Antisemitism

Antisemitism is prejudice, hostility, and/or discrimination toward Jews as a racial, religious, and/or ethnic group on an individual, community, institutional, and/or societal level. Antisemitism can be categorized into three central forms: religious (anti-Judaism), racial/ethnic (classical antisemitism), and political (anti-Israeli or anti-Zionist). This definition underscores a major problem with defining and understanding antisemitism; that is, Jews cannot be adequately classified using the established taxonomies for cultural demography. This is primarily because Judaism is often viewed only as a religion and because of the erroneous assumption that all Jews are White; this inaccurate view of Judaism ignores the within-group diversity of Jews. In fact, the term anti-Semitism originally and erroneously referred to a Jewish racial group: Semites. There are differences in Jewish racial and ethnic origins (i.e., Ashkenazim, Sephardim, and Mizrachim) and different identities both within the diverse Jewish religious denominations (e.g., Orthodox, Hasidic, Reform, Conservative, and Reconstructionist) and within nonreligious Jews. Hence, antisemitism consists of more than religious bias.

The term anti-Semitism was first used by Wilhelm Marr, a German national and political conservative, in 1879 to express anti-Jewish feelings. Marr’s original intent was for political purposes, which was developed more fully into a “racial” concept when applied by the Nazis and later used as an anti-Israeli referent after the creation of the State of Israel. Finally, many scholars no longer hyphenate this term as anti-Semitism to cease the use of this word for anything other than its original intent: Jew-hatred. This has been done because some have attempted to use the term anti-Semitism for other purposes. Specifically, some Arabs have claimed they cannot be anti-Semitic because they themselves are Semitic.

Others have attempted to use the term to be critical of Israel’s interactions with other Semitic peoples of the Middle East. Hence, eliminating the hyphen takes the focus away from the term Semitic.

Prevalence of Antisemitism

Although there have been some suggestions that antisemitism is no longer a problem, a 2005 Anti-Defamation League poll found that roughly one in six Americans (14%) hold “strongly antisemitic” views. In addition, there was a 17% increase from 2003 to 2004 with regard to the number of antisemitic incidents that were reported (i.e., 1,557 to 1,821); the 2004 figure represents the highest number of incidents in the past 9 years. Finally, of the 1,374 religiously motivated hate crimes in the United States committed during 2004, 954 (70%) were exclusively anti-Jewish, accounting for 12% of all 2004 bias crimes.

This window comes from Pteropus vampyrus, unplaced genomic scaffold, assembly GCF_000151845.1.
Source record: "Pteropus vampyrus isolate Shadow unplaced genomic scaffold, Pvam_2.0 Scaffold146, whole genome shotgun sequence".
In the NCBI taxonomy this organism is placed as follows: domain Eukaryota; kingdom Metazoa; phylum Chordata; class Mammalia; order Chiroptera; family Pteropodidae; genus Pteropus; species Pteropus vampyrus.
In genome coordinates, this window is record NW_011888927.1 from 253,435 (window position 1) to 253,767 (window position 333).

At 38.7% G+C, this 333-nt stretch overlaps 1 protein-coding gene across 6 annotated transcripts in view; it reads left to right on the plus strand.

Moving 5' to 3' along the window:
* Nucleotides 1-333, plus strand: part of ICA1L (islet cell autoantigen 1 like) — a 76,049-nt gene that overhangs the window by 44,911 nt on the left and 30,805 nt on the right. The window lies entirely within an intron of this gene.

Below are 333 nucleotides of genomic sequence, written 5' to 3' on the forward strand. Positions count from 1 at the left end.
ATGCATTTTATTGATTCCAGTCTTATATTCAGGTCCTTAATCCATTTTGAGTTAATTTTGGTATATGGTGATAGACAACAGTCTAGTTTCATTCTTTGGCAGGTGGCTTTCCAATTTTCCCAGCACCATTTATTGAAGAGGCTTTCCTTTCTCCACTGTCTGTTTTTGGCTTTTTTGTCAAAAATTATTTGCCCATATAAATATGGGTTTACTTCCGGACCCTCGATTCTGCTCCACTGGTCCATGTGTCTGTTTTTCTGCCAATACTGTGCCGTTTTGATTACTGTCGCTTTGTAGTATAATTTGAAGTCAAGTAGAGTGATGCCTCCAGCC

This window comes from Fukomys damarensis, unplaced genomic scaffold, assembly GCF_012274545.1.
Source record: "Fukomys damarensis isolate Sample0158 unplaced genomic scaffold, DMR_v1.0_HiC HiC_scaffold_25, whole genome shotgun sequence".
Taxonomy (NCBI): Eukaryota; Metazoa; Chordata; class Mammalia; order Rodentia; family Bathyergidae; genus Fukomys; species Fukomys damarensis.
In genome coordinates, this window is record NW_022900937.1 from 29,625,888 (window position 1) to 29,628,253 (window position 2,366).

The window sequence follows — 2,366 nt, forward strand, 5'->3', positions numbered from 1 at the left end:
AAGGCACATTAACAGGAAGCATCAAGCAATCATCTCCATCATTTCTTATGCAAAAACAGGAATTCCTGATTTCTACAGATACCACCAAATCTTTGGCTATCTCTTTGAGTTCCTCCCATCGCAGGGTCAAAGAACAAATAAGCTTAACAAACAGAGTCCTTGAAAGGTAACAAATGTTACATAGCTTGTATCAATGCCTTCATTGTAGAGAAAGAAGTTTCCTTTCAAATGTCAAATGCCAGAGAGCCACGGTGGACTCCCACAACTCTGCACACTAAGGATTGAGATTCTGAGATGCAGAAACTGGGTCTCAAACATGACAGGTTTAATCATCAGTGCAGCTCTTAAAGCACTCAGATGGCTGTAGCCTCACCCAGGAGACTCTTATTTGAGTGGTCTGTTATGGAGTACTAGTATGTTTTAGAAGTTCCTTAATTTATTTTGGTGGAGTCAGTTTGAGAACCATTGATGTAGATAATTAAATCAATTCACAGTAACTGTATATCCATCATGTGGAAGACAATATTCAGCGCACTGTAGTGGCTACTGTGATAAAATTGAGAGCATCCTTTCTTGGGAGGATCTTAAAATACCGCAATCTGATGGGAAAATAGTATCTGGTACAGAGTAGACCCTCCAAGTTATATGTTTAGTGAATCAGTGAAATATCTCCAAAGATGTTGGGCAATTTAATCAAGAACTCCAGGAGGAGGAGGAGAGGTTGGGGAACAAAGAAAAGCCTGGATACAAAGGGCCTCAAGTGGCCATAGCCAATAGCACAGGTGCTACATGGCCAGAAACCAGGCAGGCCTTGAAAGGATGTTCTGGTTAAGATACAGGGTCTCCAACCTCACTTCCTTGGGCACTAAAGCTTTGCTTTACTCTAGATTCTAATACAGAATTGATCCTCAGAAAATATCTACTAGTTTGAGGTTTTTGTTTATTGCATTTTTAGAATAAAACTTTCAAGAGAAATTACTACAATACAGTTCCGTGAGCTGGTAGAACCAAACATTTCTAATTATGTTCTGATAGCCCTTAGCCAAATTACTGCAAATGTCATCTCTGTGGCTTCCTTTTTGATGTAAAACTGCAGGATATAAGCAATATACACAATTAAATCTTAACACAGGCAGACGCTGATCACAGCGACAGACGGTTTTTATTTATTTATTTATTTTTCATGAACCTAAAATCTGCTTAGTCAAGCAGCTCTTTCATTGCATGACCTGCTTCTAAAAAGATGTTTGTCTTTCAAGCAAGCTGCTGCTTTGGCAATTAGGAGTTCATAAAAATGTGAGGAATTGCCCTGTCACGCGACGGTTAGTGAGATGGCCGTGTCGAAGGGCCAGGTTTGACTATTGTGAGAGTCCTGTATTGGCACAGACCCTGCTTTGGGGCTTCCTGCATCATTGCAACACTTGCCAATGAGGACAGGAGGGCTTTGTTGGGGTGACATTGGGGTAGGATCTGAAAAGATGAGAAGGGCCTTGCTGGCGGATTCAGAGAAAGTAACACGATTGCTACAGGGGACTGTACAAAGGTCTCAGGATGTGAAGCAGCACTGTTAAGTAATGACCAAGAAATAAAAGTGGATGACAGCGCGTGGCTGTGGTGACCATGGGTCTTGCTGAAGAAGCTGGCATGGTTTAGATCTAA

Examples of Antisemitism

Antisemitism has existed for more than 4,000 years and has manifested in a variety of ways, including negative stereotypes, oppression, discrimination, segregation, forced expulsion, pogroms, and genocide. Anti-Jewish prejudice dates back to when the ancient Hebrew people refused to accept foreign deities, particularly under Greek and Roman domination. Some examples of antisemitism from history include the (a) exile of Jews from their homeland, (b) persecution of Jews after Constantine established Christianity as the official religion of the Roman Empire, (c) centrality of Christian teachings of Jewish deicide from antiquity until Vatican II, and (d) establishment of racial antisemitism as Hitler’s Third Reich came to power in Nazi Germany.

One of the most prominent examples of antisemitism is the perpetuation of the deicide myth, which is the erroneous belief that the Jews killed Jesus. Deicide, which literally means to kill a G-d or a divine being, has frequently been used to describe the death of Jesus (most Jews omit the o in spelling G-d because Judaism prohibits erasing or destroying any Hebrew name of G-d). However, it is a historical fact that the Romans, and not the Jews, were responsible for the death of Jesus. Hence, continuing to blame Jews for the death of Jesus is both antisemitic and historically inaccurate. Next is a list of other examples of antisemitism; this list is neither exhaustive nor mutually exclusive. These examples include (a) the use of anti-Jewish slurs (e.g., “heeb,” “kike”); (b) the perpetuation of the blood libel myth (i.e., the belief that Jews killed Christian children for religious ceremonies); (c) violence against Jews, Jewish communities, and Jewish symbols (e.g., synagogues); (d) questioning the Jewish identity of Jews based solely on adherence to religious practices (e.g., accusing secular Jews of not being Jewish); (e) Holocaust denial; (f) accusing Jews of cosmic evil (e.g., stereotyped belief that the Jews are plotting to take over the world); and (g) asserting that Jews have no claim to Israel. Some of the more prevalent antisemitic stereotypes include (a) all Jews are simultaneously wealthy and miserly; (b) Jews control the media, the banks, and Hollywood; and (c) Jews are secretly plotting to take over the world. Antisemitism manifested itself until the end of World War II in open discrimination in jobs and housing, quotas in colleges, and myths of cowardice among Jewish soldiers. Modern antisemitism, like racism and other forms of discrimination, has become more subtle and insidious.